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Bruce Chase's Submission in Response to Finance Canada's Tax and Other Issues Related to Publicly Listed Flow-Through Entities (Income Trusts and Limited Partnerships) consultation:
Response to Finance Consultation on "Tax and Other Issues related to Publicly Listed Flow-Through Entities."
As an INVESTOR I wish to respond to the above Consultation request from the Department of Finance. I have been investing in Canadian Mutual funds, stocks and bonds for over the past 15 years. I have suffered through the market meltdowns and the current low interest rate environment. Currently my primary investments are focused on Income Trusts. These equities flow through to me much needed income to assist me in building a sufficient sized nest egg for my retirement years. I am currently 5 years away from retirement and need substantial assistance to augment my pension if my wife and I are to live out our retirement years in dignity and without assistance from the public purse.
First I would like to address the ownership issues. As a unit holder of a trust, I am an owner, and I share in the proceeds of the economic activity of the Trust. Unlike a shareholder in a publicly traded company, the trust structure requires management to manage the business efficiently and flow through to me the cash generated from the business. In the traditional corporate model, management is less likely to flow through to the shareholders the bulk of the cash generated from profits, as they will hold back funds as "retained earnings" for some grandiose ideas or schemes, as if to say that the owners of the business are not worthy enough nor intelligent enough to use these funds efficiently. I believe that the traditional corporate model has more to do with lucrative stock options and the enrichment of management than the paying to the owners of the company all the profits.
Taxation of the income flowing to me will occur when I take the money out of my RSP. The government will see increased tax flows as I spend this money into the Canadian economy. I believe that I am the best person to determine when and where I should spend this money, NOT the government of Canada. Further, the Government of Canada continually extracts in taxes, billions of dollars more than is needed to fund it's activities. This is INEFFICIENT, as it removes money from the economy and places it in the hands of bureaucrats whose raison d'etre is to spend tax dollars. Again I submit that the money is most efficiently used by me, the investor, the one who took the risk by investing after tax dollars into the Canadian economy in order to EARN a return that will assist me in my retirement years. No government is going to help me out unless I become destitute.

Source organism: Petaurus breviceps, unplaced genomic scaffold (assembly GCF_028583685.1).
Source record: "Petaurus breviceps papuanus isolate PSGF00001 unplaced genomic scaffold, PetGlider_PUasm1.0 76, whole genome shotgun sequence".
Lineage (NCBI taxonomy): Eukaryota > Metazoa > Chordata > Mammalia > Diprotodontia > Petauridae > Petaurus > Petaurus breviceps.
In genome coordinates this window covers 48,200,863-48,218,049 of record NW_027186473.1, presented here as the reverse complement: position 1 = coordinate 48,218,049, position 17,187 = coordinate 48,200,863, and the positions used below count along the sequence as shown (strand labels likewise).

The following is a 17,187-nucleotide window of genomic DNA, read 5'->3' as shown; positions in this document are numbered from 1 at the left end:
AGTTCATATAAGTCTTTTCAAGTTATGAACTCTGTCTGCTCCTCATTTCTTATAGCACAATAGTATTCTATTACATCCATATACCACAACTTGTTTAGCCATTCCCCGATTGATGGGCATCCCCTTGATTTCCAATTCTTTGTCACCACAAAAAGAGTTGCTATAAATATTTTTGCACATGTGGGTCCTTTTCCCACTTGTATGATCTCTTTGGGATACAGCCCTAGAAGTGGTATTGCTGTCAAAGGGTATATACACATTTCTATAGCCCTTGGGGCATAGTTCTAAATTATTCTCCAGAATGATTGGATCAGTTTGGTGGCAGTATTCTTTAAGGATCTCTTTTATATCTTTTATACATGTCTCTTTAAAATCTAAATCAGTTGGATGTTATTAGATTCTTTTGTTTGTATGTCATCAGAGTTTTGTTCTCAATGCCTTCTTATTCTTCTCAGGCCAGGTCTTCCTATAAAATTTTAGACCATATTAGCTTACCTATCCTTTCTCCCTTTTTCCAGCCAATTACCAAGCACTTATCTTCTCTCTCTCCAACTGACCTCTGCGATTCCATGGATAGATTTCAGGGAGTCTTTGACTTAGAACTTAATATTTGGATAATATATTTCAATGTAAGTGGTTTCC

As to the question regarding the allocation of capital, I believe that the Canadian economy would be better served by LESS government taxation and more people making day to day investment and spending decisions. To concentrate the wealth of corporate profits into the hands of management whose main concerns are to increase share price in the short term to justify increased stock options to them is NOT an efficient use of the income. Better to let thousands of investors recycle the proceeds than to let Corporate Canada waste them on hair brained schemes and dreams. This would reward the good companies and weed out the bad companies, those who continually ask for government hand outs to assist them in doing business. They have been living off of these handouts for years and do not have a competitive culture in their boardrooms.
Taxation is EVIL, and although some of it may be necessary to fund necessary governmental activities, by the mere fact that the governments of this country have been running astronomical surpluses these past number of years means that we as Canadians are overtaxed. How did they do it. Well they cut back on services, downloaded responsibility to lower levels of government without providing the needed revenues to fund these responsibilities. This meant that lower levels of government had to either cut services, or raise taxes. At the end of the day there is only ONE taxpayer and he/she pays all the taxes. This taxpayer spends the income generated by Income trusts. To extend the double taxation currently impacting corporate dividends will impact the taxpayer and reduce the income available for efficient recycling into the Canadian economy.
Tax exempt investors (Pension funds) will use the proceeds from flow through entities to help fund their liabilities. Ultimately these funds will find their way back to the Taxpayer and they will be taxed not only as income but also when spent. I see no reason to worry about Pension funds accumulation of Income trusts in their investment portfolios.
Finally, there are policy concerns regarding Flow Through entities. The governments of this country have encouraged flow through entities. Investors have embraced flow through entities. Billions of investment dollars are tied up in flow through entities. To have the government of Canada change the rules of the game now and impose taxation on these entities even though the same government is awash in surpluses is unfair. The minister talks about fairness in the investment community, but the bulk of the investors in flow through entities are not millionaire entrepreneurs. They are middle income Canadians trying to scratch out a satisfactory retirement on meager incomes. Many would end up suffering if they did not have the benefit of Flow -Through Entities.
I respectfully submit that the Government of Canada should leave flow -through entities alone and let the Investors of this country decide where the money should be spent. The last thing the Government of Canada needs is more tax revenue.
Bruce Chase - Taxpayer and Investor.